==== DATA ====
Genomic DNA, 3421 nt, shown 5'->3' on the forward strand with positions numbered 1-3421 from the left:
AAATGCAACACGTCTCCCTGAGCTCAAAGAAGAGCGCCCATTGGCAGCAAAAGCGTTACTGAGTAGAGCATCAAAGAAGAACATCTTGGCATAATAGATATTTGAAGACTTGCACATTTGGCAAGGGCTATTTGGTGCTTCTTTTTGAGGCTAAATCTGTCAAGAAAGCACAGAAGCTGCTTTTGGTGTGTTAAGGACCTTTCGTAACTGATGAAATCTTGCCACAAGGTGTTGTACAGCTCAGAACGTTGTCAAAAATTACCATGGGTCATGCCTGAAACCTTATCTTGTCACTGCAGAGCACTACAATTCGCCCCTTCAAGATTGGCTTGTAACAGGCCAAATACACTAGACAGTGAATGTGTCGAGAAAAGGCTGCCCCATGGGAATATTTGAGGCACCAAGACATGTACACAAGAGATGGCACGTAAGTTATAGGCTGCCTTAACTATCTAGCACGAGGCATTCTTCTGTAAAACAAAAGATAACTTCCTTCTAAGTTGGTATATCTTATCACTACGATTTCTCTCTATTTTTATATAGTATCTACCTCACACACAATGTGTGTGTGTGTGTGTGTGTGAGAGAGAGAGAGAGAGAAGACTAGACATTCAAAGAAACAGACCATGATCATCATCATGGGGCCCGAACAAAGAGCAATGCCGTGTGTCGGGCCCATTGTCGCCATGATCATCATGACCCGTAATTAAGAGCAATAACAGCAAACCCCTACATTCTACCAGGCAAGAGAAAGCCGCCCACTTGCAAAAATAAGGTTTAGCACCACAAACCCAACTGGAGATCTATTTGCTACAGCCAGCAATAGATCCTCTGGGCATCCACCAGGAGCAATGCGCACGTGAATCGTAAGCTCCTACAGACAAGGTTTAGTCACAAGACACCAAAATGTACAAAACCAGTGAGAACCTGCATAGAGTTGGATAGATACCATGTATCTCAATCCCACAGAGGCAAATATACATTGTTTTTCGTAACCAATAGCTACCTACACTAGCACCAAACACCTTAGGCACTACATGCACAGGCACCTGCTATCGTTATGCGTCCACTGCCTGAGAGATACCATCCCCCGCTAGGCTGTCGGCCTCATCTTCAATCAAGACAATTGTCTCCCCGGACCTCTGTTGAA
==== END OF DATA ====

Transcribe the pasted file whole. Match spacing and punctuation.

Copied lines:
Genomic DNA, 3421 nt, shown 5'->3' on the forward strand with positions numbered 1-3421 from the left:
AAATGCAACACGTCTCCCTGAGCTCAAAGAAGAGCGCCCATTGGCAGCAAAAGCGTTACTGAGTAGAGCATCAAAGAAGAACATCTTGGCATAATAGATATTTGAAGACTTGCACATTTGGCAAGGGCTATTTGGTGCTTCTTTTTGAGGCTAAATCTGTCAAGAAAGCACAGAAGCTGCTTTTGGTGTGTTAAGGACCTTTCGTAACTGATGAAATCTTGCCACAAGGTGTTGTACAGCTCAGAACGTTGTCAAAAATTACCATGGGTCATGCCTGAAACCTTATCTTGTCACTGCAGAGCACTACAATTCGCCCCTTCAAGATTGGCTTGTAACAGGCCAAATACACTAGACAGTGAATGTGTCGAGAAAAGGCTGCCCCATGGGAATATTTGAGGCACCAAGACATGTACACAAGAGATGGCACGTAAGTTATAGGCTGCCTTAACTATCTAGCACGAGGCATTCTTCTGTAAAACAAAAGATAACTTCCTTCTAAGTTGGTATATCTTATCACTACGATTTCTCTCTATTTTTATATAGTATCTACCTCACACACAATGTGTGTGTGTGTGTGTGTGTGAGAGAGAGAGAGAGAGAAGACTAGACATTCAAAGAAACAGACCATGATCATCATCATGGGGCCCGAACAAAGAGCAATGCCGTGTGTCGGGCCCATTGTCGCCATGATCATCATGACCCGTAATTAAGAGCAATAACAGCAAACCCCTACATTCTACCAGGCAAGAGAAAGCCGCCCACTTGCAAAAATAAGGTTTAGCACCACAAACCCAACTGGAGATCTATTTGCTACAGCCAGCAATAGATCCTCTGGGCATCCACCAGGAGCAATGCGCACGTGAATCGTAAGCTCCTACAGACAAGGTTTAGTCACAAGACACCAAAATGTACAAAACCAGTGAGAACCTGCATAGAGTTGGATAGATACCATGTATCTCAATCCCACAGAGGCAAATATACATTGTTTTTCGTAACCAATAGCTACCTACACTAGCACCAAACACCTTAGGCACTACATGCACAGGCACCTGCTATCGTTATGCGTCCACTGCCTGAGAGATACCATCCCCCGCTAGGCTGTCGGCCTCATCTTCAATCAAGACAATTGTCTCCCCGGACCTCTGTTGAA